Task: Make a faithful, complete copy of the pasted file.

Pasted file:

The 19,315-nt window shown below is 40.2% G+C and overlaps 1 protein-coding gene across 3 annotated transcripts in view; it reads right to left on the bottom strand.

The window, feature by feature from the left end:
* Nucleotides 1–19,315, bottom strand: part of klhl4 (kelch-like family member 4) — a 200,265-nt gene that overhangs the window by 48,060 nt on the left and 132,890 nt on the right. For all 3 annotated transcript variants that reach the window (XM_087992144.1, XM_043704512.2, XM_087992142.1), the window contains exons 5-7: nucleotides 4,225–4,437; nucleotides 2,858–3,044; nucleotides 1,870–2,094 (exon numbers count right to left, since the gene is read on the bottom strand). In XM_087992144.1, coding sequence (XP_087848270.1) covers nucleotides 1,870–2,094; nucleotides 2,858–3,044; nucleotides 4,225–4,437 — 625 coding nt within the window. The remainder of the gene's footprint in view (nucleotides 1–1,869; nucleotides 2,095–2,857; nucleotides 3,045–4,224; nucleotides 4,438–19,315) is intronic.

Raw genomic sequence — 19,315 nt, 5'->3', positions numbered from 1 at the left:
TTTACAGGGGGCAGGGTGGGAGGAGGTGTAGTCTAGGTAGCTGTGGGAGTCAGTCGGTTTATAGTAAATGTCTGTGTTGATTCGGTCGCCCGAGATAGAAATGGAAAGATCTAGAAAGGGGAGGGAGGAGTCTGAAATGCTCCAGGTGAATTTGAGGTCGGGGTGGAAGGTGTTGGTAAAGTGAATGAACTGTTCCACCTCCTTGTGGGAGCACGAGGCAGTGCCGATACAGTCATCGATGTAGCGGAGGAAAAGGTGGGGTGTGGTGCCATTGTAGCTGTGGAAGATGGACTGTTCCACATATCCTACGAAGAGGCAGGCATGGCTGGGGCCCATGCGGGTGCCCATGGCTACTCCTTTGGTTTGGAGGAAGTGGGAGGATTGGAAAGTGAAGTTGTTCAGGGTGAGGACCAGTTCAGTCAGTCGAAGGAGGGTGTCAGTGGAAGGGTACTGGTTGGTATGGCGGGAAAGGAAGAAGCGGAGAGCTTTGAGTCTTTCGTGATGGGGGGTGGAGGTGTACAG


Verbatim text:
The 19,315-nt window shown below is 40.2% G+C and overlaps 1 protein-coding gene across 3 annotated transcripts in view; it reads right to left on the bottom strand.

The window, feature by feature from the left end:
* Nucleotides 1–19,315, bottom strand: part of klhl4 (kelch-like family member 4) — a 200,265-nt gene that overhangs the window by 48,060 nt on the left and 132,890 nt on the right. For all 3 annotated transcript variants that reach the window (XM_087992144.1, XM_043704512.2, XM_087992142.1), the window contains exons 5-7: nucleotides 4,225–4,437; nucleotides 2,858–3,044; nucleotides 1,870–2,094 (exon numbers count right to left, since the gene is read on the bottom strand). In XM_087992144.1, coding sequence (XP_087848270.1) covers nucleotides 1,870–2,094; nucleotides 2,858–3,044; nucleotides 4,225–4,437 — 625 coding nt within the window. The remainder of the gene's footprint in view (nucleotides 1–1,869; nucleotides 2,095–2,857; nucleotides 3,045–4,224; nucleotides 4,438–19,315) is intronic.

Raw genomic sequence — 19,315 nt, 5'->3', positions numbered from 1 at the left:
TTTACAGGGGGCAGGGTGGGAGGAGGTGTAGTCTAGGTAGCTGTGGGAGTCAGTCGGTTTATAGTAAATGTCTGTGTTGATTCGGTCGCCCGAGATAGAAATGGAAAGATCTAGAAAGGGGAGGGAGGAGTCTGAAATGCTCCAGGTGAATTTGAGGTCGGGGTGGAAGGTGTTGGTAAAGTGAATGAACTGTTCCACCTCCTTGTGGGAGCACGAGGCAGTGCCGATACAGTCATCGATGTAGCGGAGGAAAAGGTGGGGTGTGGTGCCATTGTAGCTGTGGAAGATGGACTGTTCCACATATCCTACGAAGAGGCAGGCATGGCTGGGGCCCATGCGGGTGCCCATGGCTACTCCTTTGGTTTGGAGGAAGTGGGAGGATTGGAAAGTGAAGTTGTTCAGGGTGAGGACCAGTTCAGTCAGTCGAAGGAGGGTGTCAGTGGAAGGGTACTGGTTGGTATGGCGGGAAAGGAAGAAGCGGAGAGCTTTGAGTCTTTCGTGATGGGGGGTGGAGGTGTACAG